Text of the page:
Back Pain Surgery
Operative treatments continued...
For herniated discs:
operation, part of the lamina, a portion of the bone on the back of the
vertebrae, is removed, as well as a portion of a ligament. The herniated disc
is then removed through the incision, which may extend two or more inches.
As with traditional
discectomy, this procedure involves removing a herniated disc or damaged
portion of a disc through an incision in the back. The difference is that the
incision is much smaller and the doctor uses a magnifying microscope or lenses
to locate the disc through the incision. The smaller incision may reduce pain
and the disruption of tissues, and it reduces the size of the surgical scar. It
appears to take about the same time to recuperate from a microdiscectomy as
from a traditional discectomy.
in recent decades have led to the use of lasers for operating on patients with
herniated discs accompanied by lower back and leg pain. During this procedure,
the surgeon inserts a needle in the disc that delivers a few bursts of laser
energy to vaporize the tissue in the disc. This reduces its size and relieves
pressure on the nerves. Although many patients return to daily activities
within 3 to 5 days after laser surgery, pain relief may not be apparent until
several weeks or even months after the surgery. The usefulness of laser
discectomy is still being debated.
For spinal stenosis:
When narrowing of the
spine compresses the nerve roots, causing pain and/or affecting sensation,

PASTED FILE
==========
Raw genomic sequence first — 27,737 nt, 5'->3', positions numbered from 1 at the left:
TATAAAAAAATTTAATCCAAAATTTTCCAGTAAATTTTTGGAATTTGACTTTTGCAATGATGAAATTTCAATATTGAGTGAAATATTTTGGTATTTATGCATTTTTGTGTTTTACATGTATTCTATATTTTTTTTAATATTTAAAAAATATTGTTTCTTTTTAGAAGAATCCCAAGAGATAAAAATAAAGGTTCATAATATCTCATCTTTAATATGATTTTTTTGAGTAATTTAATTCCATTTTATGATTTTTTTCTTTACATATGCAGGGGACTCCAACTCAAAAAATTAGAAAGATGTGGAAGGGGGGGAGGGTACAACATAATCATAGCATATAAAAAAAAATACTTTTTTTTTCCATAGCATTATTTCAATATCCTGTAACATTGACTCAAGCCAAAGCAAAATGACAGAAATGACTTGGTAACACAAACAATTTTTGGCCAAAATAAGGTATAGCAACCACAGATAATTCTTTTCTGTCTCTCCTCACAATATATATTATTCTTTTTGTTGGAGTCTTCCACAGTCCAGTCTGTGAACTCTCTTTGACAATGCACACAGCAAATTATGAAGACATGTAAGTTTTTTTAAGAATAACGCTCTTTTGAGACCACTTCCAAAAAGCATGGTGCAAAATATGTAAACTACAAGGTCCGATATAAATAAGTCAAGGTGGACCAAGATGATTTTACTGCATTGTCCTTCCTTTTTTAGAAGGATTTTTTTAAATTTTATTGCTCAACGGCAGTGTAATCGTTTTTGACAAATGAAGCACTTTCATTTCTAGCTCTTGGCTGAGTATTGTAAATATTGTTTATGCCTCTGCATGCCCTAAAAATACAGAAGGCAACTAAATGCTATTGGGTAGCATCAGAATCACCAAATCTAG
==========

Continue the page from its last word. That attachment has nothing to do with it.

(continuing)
doctors sometimes open up the spinal column with a procedure called a
laminectomy. In a laminectomy, the doctor makes a large incision down the
affected area of the spine and removes the lamina and any bone spurs, which are
overgrowths of bone, that may have formed in the spinal canal as the result of
osteoarthritis. The procedure is major surgery that requires a short hospital
stay and physical therapy afterwards to help regain strength and mobility.
When a slipped
vertebra leads to the enlargement of adjacent facet joints, surgical treatment
generally involves both laminectomy (as described above) and spinal fusion. In
spinal fusion, two or more vertebrae are joined together using bone grafts,
screws, and rods to stop slippage of the affected vertebrae. Bone used for
grafting comes from another area of the body, usually the hip or pelvis. In
some cases, donor bone is used.
Although the surgery is generally successful, either type of
graft has its drawbacks. Using your own bone means surgery at a second site on
your body. With donor bone, there is a slight risk of disease transmission or
rejection. In recent years, a new development has eliminated those risks for
some people undergoing spinal fusion: proteins called bone morphogenic proteins
are being used to stimulate bone generation, eliminating the need for grafts.
The proteins are placed in the affected area of the spine, often in collagen
putty or sponges.